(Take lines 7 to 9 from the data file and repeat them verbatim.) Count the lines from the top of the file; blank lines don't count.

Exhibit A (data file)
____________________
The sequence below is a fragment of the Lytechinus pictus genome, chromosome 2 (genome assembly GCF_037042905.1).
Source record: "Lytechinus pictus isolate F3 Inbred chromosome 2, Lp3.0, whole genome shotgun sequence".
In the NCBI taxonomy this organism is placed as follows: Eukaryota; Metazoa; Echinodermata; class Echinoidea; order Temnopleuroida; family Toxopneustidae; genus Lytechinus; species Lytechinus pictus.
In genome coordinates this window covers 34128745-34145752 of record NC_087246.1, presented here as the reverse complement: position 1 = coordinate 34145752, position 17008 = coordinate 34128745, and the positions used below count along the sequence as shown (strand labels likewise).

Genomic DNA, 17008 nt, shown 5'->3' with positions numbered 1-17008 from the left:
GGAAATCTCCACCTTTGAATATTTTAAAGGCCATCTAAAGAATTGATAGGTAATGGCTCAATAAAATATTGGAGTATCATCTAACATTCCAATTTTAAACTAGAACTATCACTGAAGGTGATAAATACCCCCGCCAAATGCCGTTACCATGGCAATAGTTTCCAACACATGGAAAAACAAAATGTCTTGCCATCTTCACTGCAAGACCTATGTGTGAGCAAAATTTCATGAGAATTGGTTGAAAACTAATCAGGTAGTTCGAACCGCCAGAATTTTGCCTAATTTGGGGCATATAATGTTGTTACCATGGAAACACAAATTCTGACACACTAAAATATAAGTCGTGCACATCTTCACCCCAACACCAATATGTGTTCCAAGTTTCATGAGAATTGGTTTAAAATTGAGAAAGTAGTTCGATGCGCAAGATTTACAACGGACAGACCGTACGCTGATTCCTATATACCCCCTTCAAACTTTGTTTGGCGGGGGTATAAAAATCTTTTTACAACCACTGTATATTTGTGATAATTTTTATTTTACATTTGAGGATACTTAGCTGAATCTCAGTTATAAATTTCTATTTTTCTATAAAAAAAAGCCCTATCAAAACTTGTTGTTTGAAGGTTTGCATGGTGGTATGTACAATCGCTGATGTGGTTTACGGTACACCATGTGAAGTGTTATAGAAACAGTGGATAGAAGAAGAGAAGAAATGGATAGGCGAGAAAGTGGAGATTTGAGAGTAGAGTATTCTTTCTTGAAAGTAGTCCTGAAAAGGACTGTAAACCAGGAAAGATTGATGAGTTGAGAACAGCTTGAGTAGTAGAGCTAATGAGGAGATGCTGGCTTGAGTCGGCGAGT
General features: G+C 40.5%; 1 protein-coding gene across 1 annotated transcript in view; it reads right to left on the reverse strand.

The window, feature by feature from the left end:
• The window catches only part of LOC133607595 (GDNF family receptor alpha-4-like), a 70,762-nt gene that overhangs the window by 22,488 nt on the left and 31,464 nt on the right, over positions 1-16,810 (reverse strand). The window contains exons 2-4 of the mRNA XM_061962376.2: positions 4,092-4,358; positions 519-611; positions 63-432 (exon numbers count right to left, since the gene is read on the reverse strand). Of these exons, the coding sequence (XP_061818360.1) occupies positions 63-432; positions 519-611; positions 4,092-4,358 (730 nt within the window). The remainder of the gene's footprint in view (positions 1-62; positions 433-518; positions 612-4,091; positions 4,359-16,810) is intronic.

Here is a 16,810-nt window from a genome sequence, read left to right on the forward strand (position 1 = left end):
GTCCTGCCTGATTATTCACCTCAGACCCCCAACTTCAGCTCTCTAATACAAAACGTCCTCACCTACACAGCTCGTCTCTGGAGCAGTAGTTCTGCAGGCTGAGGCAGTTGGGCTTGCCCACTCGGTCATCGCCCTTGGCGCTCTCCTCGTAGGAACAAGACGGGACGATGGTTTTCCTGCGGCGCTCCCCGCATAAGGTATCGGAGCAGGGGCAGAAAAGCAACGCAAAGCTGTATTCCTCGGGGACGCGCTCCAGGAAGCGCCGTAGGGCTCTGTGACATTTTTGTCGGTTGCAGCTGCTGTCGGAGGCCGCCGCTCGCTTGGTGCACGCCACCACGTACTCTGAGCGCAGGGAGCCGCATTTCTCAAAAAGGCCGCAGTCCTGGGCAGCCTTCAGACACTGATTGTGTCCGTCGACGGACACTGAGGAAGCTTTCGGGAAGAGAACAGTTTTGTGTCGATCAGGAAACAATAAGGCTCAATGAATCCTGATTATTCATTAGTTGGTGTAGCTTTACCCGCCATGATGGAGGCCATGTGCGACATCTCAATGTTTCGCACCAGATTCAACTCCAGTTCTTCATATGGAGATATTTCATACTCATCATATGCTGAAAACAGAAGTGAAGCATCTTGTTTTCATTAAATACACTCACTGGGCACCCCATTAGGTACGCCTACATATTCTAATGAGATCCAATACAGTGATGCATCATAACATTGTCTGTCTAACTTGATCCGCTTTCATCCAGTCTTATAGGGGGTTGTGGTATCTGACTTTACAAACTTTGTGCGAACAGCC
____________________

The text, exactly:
General features: G+C 40.5%; 1 protein-coding gene across 1 annotated transcript in view; it reads right to left on the reverse strand.

The window, feature by feature from the left end:
• The window catches only part of LOC133607595 (GDNF family receptor alpha-4-like), a 70,762-nt gene that overhangs the window by 22,488 nt on the left and 31,464 nt on the right, over positions 1-16,810 (reverse strand). The window contains exons 2-4 of the mRNA XM_061962376.2: positions 4,092-4,358; positions 519-611; positions 63-432 (exon numbers count right to left, since the gene is read on the reverse strand). Of these exons, the coding sequence (XP_061818360.1) occupies positions 63-432; positions 519-611; positions 4,092-4,358 (730 nt within the window). The remainder of the gene's footprint in view (positions 1-62; positions 433-518; positions 612-4,091; positions 4,359-16,810) is intronic.